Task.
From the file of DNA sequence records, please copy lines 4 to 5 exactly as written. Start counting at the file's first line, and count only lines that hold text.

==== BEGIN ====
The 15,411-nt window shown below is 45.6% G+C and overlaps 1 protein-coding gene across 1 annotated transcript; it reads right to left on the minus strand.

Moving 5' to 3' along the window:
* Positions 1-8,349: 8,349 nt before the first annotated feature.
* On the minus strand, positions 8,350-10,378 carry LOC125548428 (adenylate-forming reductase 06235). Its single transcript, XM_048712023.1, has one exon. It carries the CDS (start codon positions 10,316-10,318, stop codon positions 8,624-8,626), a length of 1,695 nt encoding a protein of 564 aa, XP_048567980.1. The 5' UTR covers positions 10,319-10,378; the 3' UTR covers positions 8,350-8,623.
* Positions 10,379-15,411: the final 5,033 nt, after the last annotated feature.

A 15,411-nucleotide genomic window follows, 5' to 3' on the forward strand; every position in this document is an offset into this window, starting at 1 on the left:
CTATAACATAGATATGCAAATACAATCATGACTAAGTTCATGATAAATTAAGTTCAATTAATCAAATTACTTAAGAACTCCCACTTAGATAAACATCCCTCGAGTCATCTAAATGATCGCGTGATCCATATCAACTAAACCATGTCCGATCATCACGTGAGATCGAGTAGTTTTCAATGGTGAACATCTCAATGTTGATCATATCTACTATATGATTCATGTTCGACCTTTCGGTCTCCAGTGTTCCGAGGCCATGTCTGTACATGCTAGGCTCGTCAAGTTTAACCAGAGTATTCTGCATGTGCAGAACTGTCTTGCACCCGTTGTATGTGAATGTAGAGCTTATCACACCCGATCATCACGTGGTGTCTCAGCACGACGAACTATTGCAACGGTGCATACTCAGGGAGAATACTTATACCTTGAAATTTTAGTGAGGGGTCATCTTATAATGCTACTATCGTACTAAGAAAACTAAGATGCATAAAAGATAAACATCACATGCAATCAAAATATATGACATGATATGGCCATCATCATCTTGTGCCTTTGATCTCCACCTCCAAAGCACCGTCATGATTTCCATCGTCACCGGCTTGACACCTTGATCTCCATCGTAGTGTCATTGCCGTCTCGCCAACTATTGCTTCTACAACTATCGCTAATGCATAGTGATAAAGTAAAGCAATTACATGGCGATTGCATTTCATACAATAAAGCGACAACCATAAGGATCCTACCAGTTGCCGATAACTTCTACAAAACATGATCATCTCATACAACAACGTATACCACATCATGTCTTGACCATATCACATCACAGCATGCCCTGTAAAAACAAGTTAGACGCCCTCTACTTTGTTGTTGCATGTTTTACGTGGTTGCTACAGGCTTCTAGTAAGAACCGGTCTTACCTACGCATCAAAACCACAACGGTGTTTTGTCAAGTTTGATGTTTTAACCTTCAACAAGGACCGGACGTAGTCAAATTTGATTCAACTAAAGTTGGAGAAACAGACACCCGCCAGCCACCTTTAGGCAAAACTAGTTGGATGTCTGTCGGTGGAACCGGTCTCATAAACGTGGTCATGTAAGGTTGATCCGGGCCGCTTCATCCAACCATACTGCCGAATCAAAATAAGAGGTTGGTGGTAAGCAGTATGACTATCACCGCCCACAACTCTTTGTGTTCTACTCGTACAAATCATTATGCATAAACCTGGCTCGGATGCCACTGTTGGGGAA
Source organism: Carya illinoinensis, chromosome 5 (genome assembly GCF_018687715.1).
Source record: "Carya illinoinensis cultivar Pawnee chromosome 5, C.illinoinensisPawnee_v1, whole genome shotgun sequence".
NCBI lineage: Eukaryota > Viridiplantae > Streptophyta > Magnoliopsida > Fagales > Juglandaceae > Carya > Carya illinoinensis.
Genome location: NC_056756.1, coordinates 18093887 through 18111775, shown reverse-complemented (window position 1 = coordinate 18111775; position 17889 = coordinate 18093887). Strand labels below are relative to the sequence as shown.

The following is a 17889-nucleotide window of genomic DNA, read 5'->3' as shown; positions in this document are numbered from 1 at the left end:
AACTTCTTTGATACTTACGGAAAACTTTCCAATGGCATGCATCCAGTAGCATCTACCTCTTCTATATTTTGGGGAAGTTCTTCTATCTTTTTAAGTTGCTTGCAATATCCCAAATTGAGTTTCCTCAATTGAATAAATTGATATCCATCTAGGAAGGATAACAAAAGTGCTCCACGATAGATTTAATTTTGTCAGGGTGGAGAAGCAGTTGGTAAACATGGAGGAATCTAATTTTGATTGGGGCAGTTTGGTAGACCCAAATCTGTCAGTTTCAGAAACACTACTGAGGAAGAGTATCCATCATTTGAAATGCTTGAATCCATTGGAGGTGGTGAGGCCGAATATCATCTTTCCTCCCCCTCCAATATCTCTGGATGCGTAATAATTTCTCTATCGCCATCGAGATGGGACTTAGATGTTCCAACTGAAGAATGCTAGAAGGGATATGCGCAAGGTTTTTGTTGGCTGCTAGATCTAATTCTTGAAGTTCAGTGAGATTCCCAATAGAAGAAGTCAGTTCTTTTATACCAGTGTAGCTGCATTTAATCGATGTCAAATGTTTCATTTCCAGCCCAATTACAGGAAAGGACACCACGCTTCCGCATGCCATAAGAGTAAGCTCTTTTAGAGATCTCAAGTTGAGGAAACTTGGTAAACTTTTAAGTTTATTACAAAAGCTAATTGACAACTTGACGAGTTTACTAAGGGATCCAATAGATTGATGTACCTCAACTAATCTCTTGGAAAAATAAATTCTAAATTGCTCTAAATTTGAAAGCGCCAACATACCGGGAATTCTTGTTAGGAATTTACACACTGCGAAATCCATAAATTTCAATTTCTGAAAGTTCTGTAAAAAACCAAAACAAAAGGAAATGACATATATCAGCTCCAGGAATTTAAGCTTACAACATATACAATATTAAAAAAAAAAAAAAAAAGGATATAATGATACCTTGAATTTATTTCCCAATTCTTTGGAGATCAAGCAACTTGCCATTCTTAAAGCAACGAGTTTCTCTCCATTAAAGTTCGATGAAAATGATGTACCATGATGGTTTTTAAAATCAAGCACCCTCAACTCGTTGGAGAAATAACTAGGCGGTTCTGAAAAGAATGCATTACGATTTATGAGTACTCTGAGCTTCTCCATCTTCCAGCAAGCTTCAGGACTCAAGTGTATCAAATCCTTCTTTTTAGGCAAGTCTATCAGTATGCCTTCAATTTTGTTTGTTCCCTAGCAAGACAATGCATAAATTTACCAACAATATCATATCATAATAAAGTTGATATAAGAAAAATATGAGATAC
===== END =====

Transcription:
* On the minus strand, positions 8,350-10,378 carry LOC125548428 (adenylate-forming reductase 06235). Its single transcript, XM_048712023.1, has one exon. It carries the CDS (start codon positions 10,316-10,318, stop codon positions 8,624-8,626), a length of 1,695 nt encoding a protein of 564 aa, XP_048567980.1. The 5' UTR covers positions 10,319-10,378; the 3' UTR covers positions 8,350-8,623.
* Positions 10,379-15,411: the final 5,033 nt, after the last annotated feature.